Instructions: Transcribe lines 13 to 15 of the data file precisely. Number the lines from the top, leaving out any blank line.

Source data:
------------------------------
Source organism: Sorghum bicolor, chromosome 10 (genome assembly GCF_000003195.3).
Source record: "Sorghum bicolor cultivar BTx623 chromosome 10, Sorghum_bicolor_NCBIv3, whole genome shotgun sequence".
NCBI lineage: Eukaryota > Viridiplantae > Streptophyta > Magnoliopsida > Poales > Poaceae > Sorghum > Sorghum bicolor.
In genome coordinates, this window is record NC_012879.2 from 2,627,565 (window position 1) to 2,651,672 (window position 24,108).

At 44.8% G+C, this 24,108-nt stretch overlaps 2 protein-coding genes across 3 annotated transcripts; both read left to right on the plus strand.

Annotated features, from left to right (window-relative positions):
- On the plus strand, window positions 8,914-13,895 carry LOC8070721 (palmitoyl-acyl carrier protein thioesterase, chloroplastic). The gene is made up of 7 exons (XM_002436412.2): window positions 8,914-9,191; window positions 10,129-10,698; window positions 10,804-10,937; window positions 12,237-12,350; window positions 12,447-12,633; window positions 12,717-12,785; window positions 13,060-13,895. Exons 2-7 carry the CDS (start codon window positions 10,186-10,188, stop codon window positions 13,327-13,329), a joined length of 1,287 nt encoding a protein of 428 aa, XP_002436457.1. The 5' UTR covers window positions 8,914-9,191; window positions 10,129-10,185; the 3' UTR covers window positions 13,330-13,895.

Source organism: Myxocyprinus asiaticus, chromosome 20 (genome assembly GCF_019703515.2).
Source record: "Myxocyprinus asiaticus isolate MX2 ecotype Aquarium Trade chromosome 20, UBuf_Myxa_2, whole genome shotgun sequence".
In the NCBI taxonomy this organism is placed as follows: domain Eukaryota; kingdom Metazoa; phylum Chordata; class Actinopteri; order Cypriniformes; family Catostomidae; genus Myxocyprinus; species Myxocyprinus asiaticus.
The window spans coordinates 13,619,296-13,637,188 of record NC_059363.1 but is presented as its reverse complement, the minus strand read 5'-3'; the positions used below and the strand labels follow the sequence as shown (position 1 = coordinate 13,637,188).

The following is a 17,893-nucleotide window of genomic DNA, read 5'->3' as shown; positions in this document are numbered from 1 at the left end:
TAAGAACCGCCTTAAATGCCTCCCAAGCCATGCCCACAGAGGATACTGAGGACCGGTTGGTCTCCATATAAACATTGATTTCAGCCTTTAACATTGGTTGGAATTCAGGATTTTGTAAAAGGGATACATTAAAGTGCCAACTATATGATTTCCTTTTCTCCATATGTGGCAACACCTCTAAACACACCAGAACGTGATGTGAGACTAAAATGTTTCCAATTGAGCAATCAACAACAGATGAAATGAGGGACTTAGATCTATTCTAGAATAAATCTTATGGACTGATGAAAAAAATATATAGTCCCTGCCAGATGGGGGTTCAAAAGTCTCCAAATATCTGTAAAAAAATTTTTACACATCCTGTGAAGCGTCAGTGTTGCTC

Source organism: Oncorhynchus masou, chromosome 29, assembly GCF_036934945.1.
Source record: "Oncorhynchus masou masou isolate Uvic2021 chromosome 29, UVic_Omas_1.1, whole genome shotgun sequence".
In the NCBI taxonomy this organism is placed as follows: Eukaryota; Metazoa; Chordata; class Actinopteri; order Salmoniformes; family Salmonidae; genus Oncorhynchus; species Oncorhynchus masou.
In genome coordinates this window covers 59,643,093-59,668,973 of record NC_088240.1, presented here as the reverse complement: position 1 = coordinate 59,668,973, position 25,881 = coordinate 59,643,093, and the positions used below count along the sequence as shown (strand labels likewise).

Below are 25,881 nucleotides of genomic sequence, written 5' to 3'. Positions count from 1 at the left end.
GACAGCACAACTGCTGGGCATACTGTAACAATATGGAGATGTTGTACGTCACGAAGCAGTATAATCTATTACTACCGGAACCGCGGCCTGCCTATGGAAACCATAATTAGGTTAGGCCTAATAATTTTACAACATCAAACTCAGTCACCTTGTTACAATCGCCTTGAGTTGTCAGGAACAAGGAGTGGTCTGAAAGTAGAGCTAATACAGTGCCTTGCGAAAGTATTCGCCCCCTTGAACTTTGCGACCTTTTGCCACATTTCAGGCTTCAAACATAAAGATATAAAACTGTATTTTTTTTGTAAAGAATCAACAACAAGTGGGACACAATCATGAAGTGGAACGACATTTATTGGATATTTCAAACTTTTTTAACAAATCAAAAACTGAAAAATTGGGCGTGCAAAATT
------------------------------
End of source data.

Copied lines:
TAAGAACCGCCTTAAATGCCTCCCAAGCCATGCCCACAGAGGATACTGAGGACCGGTTGGTCTCCATATAAACATTGATTTCAGCCTTTAACATTGGTTGGAATTCAGGATTTTGTAAAAGGGATACATTAAAGTGCCAACTATATGATTTCCTTTTCTCCATATGTGGCAACACCTCTAAACACACCAGAACGTGATGTGAGACTAAAATGTTTCCAATTGAGCAATCAACAACAGATGAAATGAGGGACTTAGATCTATTCTAGAATAAATCTTATGGACTGATGAAAAAAATATATAGTCCCTGCCAGATGGGGGTTCAAAAGTCTCCAAATATCTGTAAAAAAATTTTTACACATCCTGTGAAGCGTCAGTGTTGCTC

Source organism: Oncorhynchus masou, chromosome 29, assembly GCF_036934945.1.
Source record: "Oncorhynchus masou masou isolate Uvic2021 chromosome 29, UVic_Omas_1.1, whole genome shotgun sequence".